Two submerged cars were pulled from the bottom of an Oklahoma lake after 40 years and found to contain the remains of six people, leading to the closure of several different decades-old disappearance cases (video below).
Highway Patrolmen discovered the vehicles at the bottom of Foss Lake in September 2013 during a training session with new sonar equipment. The two cars, a 1952 Chevrolet and a 1969 Chevrolet Camaro, were found right next to each other facing opposite directions and, little did the officers know at the time, they would help solve multiple disappearances.
The Oklahoma Medical Examiner's office was able to use DNA evidence to identify all six bodies, after more than a year, in October 2014.
The remains of John Alva Porter, 69, Cleburn Hammack, 42, and Nora Marie Duncan, 58, were found in the 1952 Chevrolet. They disappeared in 1969.
The remains of Jimmy Allen Williams, 16, Leah Gail Johnson, 18, and Thomas Michael Rios, 18, were found in the 1969 Chevrolet Camaro. They disappeared in 1970.
The disappearance of the three young locals -- Williams, Johnson and Rios -- in November 1970 shook the town of Sayre, Oklahoma, whose residents never forgot the tragedy and held a candlelight vigil in remembrance as recently as 2009.
"It was a big ordeal you know I mean they just disappeared, no traces of them," Sayre resident Wilna Plummer told KFOR. "All these years, they weren't very far from home."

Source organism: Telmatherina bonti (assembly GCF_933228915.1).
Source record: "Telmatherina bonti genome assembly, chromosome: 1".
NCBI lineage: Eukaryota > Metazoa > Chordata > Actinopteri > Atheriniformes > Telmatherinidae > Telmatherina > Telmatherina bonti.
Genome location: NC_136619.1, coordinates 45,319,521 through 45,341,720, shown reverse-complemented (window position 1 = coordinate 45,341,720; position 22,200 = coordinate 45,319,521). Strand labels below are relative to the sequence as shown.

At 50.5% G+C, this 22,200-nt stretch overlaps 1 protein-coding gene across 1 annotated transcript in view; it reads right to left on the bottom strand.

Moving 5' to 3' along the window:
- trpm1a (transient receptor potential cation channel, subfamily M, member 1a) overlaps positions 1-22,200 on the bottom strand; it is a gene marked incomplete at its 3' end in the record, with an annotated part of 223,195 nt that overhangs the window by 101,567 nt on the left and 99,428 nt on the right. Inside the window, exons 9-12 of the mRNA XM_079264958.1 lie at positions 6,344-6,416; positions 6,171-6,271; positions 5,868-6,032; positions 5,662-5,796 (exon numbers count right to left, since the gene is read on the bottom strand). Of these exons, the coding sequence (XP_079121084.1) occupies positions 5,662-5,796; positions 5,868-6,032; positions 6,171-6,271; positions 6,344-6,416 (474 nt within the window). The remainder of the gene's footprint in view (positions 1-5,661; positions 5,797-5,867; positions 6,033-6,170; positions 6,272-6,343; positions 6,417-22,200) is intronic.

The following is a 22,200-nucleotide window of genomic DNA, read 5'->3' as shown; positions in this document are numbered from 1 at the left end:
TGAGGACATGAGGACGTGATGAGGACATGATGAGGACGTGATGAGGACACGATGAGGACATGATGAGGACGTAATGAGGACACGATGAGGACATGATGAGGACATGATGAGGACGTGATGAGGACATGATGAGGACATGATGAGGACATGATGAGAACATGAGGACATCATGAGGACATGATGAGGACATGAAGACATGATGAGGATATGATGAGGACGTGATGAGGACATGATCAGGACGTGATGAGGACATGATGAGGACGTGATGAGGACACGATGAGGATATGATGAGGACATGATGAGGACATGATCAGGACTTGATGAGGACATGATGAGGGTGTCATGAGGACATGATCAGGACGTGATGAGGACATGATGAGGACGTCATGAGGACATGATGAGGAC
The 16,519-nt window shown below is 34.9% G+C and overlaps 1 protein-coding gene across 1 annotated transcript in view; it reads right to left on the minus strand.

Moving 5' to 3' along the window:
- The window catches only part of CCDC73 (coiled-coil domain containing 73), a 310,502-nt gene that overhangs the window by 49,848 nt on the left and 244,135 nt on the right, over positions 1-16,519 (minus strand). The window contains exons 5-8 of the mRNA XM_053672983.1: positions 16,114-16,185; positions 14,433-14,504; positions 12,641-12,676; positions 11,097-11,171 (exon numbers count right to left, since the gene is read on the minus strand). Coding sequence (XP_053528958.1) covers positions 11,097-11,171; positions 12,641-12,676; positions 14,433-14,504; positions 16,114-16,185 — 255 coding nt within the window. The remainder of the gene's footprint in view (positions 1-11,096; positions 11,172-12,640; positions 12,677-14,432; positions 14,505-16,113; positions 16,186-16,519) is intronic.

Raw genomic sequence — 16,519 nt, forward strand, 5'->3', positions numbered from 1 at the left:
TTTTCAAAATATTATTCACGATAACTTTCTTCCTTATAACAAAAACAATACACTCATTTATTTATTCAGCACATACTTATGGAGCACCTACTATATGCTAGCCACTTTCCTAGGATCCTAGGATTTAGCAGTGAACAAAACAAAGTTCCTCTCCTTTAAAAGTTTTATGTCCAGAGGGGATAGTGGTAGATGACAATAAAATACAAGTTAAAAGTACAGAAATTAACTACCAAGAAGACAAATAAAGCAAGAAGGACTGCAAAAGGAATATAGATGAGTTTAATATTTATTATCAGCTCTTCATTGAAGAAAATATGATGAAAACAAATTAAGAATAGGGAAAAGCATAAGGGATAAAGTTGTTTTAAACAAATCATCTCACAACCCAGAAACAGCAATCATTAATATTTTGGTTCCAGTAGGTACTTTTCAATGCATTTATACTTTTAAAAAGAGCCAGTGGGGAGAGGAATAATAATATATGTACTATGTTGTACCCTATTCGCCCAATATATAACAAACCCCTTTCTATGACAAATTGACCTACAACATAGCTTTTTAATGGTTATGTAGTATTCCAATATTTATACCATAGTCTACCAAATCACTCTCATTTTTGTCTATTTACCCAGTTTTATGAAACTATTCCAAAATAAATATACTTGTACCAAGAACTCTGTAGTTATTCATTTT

Porter, found in the 1952 Chevrolet, was never forgotten by his family, who spent all these years searching for him. Porter's granddaughter, Debbie McManaman, was 13 at the time of the disappearance.
"It's been so long; 44 years," McManaman told CNN after the vehicles were discovered. "There are a lot of things in between there we can't answer because we don't know. His bank account was there, his house was locked up. Utilities were on. He just walked away."
McManaman's father, Porter's son, was 85 years old and suffering from dementia when he spoke to CNN in 2013 about his father's disappearance, saying, "Still looking for him. But this is going to help me a whole lot."
Porter's family was relieved and ready for closure when they learned of the confirmation that it was their John Alva Porter after all.
"Any trace or any thought that anybody would have, we were looking," McManaman told KWTV. "We never gave up hope, never gave up hope."
The cause of death in all six cases was determined to most likely be due to accidental drowning.